Employees of private companies in New York may soon enjoy 401(k) similar programs in their workplace if they do not already enjoy them. This advantage makes New York one of the increasing number of states which are implementing this advantage. New York Governor Andrew M. Cuomo will probably sign a budget deal on April 6 which will help businesses to offer their workers complete access to the Roth individual accounts for retirement overseen by state. About 3.5 million employees working in the private sector in New York work for those employers who does not provide any kind of 401(k) plan, or a pension, or any other kind of savings option.
Many states, similar programs
New York is not a pioneer in making such retirement programs. Oregon holds the distinction of being the first state to do so. The first program was rolled out in the summer of 2017. A number of other states have followed suit.
In his statement, New York Governor Cuomo said that his government has worked for a number of years to create and pass a particular retirement program which will enable millions of city residents the much-awaited opportunity to save. He added that the government in the 2018 budget, has proposed and also passed a progressive and common sense reform which will presumably strengthen the work force.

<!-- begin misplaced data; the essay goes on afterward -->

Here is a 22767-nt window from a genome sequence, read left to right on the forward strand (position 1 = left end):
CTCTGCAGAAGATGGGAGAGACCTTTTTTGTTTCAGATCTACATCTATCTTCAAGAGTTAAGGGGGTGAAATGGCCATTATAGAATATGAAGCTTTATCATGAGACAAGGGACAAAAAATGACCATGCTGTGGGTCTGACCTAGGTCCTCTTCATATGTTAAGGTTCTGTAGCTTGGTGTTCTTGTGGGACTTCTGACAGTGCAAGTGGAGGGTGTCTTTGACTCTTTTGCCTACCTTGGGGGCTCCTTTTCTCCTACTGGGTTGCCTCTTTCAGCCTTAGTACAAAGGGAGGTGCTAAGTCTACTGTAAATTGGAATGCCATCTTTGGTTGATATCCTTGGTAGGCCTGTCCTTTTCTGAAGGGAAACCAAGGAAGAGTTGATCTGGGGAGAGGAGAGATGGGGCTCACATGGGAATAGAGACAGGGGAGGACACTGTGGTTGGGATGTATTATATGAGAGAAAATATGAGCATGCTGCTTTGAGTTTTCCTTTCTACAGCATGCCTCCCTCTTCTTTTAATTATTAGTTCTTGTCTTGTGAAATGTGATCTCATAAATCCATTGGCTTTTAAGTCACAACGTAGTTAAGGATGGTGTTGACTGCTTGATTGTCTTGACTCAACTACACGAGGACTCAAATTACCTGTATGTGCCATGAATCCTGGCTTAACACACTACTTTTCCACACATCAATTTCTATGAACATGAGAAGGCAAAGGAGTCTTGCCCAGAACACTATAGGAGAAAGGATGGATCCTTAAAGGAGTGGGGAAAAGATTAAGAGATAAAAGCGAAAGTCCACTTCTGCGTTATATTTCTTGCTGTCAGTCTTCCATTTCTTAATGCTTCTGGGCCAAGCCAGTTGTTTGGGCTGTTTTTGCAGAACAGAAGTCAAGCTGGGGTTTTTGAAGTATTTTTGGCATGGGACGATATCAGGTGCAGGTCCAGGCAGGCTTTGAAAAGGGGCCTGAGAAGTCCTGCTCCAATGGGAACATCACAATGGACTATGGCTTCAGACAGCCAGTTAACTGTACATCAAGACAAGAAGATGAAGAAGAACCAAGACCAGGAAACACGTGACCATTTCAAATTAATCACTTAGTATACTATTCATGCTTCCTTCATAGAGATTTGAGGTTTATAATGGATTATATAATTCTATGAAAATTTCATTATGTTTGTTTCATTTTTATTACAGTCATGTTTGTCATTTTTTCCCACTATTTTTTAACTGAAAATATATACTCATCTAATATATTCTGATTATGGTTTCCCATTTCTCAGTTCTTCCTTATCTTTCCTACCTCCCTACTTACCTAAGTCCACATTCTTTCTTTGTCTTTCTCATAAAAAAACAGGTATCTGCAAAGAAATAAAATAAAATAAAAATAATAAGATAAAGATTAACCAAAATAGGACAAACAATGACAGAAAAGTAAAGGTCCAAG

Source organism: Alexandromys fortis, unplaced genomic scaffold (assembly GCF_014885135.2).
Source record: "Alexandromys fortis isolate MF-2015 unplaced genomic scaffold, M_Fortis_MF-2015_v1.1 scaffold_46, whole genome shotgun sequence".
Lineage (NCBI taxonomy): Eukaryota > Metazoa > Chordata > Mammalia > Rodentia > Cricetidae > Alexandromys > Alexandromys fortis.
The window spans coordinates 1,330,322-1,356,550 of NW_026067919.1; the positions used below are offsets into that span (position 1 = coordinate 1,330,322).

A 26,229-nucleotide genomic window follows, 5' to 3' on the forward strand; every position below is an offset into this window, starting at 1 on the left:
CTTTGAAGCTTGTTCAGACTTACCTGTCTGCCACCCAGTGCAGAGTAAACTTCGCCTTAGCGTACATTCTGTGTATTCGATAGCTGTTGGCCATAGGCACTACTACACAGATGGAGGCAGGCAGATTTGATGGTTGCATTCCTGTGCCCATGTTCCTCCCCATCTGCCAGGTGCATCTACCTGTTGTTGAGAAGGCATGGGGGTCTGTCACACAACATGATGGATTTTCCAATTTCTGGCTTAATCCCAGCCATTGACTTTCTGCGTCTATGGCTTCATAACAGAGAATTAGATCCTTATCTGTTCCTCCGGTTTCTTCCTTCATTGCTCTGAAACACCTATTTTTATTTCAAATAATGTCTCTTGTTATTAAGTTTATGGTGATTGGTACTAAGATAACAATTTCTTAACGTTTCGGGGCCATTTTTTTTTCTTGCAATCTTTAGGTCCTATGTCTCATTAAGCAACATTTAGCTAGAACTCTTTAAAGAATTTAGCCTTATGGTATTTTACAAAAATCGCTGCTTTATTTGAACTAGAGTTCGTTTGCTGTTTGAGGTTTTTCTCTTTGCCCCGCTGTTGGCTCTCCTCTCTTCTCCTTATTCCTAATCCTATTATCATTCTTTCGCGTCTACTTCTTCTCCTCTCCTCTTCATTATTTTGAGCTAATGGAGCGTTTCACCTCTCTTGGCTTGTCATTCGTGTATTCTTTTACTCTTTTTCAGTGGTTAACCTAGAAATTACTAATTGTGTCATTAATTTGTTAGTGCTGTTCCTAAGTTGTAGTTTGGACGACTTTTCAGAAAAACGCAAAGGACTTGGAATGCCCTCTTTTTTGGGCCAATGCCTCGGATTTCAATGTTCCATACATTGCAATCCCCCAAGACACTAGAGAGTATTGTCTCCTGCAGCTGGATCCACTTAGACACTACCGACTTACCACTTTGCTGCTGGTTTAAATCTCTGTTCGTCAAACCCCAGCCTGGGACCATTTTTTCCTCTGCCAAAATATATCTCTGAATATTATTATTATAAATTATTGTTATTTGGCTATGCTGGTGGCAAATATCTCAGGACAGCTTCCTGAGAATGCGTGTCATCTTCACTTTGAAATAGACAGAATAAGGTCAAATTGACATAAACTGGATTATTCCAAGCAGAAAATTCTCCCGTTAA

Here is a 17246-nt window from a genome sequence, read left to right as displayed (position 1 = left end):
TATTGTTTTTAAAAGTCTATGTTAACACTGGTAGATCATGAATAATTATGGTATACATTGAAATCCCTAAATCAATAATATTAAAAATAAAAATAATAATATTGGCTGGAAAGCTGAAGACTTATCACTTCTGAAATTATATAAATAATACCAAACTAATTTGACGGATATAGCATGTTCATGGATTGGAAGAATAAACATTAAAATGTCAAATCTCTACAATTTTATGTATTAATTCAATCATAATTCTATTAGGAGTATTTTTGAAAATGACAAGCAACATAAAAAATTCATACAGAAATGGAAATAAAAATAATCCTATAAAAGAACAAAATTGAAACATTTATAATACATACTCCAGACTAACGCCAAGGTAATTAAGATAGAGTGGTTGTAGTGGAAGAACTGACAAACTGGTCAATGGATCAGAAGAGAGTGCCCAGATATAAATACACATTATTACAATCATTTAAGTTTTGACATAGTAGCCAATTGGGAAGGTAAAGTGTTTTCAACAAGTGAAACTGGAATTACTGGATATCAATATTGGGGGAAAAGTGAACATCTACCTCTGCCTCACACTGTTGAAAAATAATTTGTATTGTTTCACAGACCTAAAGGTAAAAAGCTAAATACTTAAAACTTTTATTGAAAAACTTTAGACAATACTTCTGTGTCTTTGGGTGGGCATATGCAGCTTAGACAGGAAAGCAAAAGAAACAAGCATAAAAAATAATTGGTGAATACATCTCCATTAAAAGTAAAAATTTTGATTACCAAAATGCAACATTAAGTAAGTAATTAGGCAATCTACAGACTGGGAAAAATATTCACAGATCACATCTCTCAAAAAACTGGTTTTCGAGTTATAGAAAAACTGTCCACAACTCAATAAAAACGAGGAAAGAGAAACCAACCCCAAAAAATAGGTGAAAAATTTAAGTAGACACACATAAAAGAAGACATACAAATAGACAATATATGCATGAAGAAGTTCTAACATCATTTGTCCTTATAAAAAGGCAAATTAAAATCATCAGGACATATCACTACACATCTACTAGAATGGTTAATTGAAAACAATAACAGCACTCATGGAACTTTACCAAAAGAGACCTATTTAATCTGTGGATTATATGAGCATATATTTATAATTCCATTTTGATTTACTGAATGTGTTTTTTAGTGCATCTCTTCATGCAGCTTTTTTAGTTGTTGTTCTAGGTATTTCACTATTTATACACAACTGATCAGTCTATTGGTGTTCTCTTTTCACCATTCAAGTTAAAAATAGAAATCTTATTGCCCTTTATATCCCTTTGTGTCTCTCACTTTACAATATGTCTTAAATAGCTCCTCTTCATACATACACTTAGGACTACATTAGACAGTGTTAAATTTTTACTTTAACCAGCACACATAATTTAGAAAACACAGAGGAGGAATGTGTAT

Other than New York, nine other states already have them or on the cusp of enacting similar plans. These plans have progressed even as Congress repealed a number of Obama era rules which encouraged states to craft retirement programs. These programs were created specifically for individuals who do not have any kind of workplace savings accounts.
States like Washington, California, New Jersey, Connecticut, Massachusetts, Illinois, Maryland, and Vermont have set up similar retirement schemes. Seattle had started its own program in November. About 15 states have set up legislation to begin programs. Many are also studying the issue. Plans of different states differ in their styles. To give an example, New York State Secure Choice Savings Program will be a voluntary one. There is no compulsion for any employer to sign. Companies will only be responsible for enabling the payroll deductions to Roth retirement accounts. Majority of the finer details will be as per the decision of a board. The board will consist of seven members. In comparison, states like Oregon and Maryland that a few specific employers must enroll their employees in their state programs.